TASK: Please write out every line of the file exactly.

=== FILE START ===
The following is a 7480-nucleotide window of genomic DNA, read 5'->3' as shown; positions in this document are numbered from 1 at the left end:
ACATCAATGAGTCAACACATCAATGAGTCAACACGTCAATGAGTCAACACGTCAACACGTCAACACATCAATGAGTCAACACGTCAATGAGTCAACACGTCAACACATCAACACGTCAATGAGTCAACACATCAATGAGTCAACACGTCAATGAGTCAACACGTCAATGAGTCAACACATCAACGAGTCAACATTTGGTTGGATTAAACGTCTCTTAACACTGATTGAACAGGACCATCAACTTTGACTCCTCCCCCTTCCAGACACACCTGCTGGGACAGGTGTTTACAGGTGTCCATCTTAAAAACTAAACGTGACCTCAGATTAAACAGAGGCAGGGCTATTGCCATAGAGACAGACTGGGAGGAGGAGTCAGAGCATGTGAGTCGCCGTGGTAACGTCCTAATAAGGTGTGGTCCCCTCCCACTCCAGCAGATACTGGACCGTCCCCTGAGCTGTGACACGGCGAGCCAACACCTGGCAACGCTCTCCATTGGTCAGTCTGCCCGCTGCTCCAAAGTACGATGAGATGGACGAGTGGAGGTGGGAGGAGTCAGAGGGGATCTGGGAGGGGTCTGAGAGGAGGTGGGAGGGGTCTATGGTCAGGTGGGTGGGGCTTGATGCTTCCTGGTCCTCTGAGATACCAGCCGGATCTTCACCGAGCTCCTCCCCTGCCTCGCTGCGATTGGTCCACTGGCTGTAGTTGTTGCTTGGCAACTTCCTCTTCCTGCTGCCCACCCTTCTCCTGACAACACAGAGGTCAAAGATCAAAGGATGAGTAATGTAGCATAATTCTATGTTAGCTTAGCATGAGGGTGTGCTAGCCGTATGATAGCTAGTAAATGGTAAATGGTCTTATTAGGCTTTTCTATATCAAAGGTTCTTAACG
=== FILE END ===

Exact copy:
The following is a 7480-nucleotide window of genomic DNA, read 5'->3' as shown; positions in this document are numbered from 1 at the left end:
ACATCAATGAGTCAACACATCAATGAGTCAACACGTCAATGAGTCAACACGTCAACACGTCAACACATCAATGAGTCAACACGTCAATGAGTCAACACGTCAACACATCAACACGTCAATGAGTCAACACATCAATGAGTCAACACGTCAATGAGTCAACACGTCAATGAGTCAACACATCAACGAGTCAACATTTGGTTGGATTAAACGTCTCTTAACACTGATTGAACAGGACCATCAACTTTGACTCCTCCCCCTTCCAGACACACCTGCTGGGACAGGTGTTTACAGGTGTCCATCTTAAAAACTAAACGTGACCTCAGATTAAACAGAGGCAGGGCTATTGCCATAGAGACAGACTGGGAGGAGGAGTCAGAGCATGTGAGTCGCCGTGGTAACGTCCTAATAAGGTGTGGTCCCCTCCCACTCCAGCAGATACTGGACCGTCCCCTGAGCTGTGACACGGCGAGCCAACACCTGGCAACGCTCTCCATTGGTCAGTCTGCCCGCTGCTCCAAAGTACGATGAGATGGACGAGTGGAGGTGGGAGGAGTCAGAGGGGATCTGGGAGGGGTCTGAGAGGAGGTGGGAGGGGTCTATGGTCAGGTGGGTGGGGCTTGATGCTTCCTGGTCCTCTGAGATACCAGCCGGATCTTCACCGAGCTCCTCCCCTGCCTCGCTGCGATTGGTCCACTGGCTGTAGTTGTTGCTTGGCAACTTCCTCTTCCTGCTGCCCACCCTTCTCCTGACAACACAGAGGTCAAAGATCAAAGGATGAGTAATGTAGCATAATTCTATGTTAGCTTAGCATGAGGGTGTGCTAGCCGTATGATAGCTAGTAAATGGTAAATGGTCTTATTAGGCTTTTCTATATCAAAGGTTCTTAACG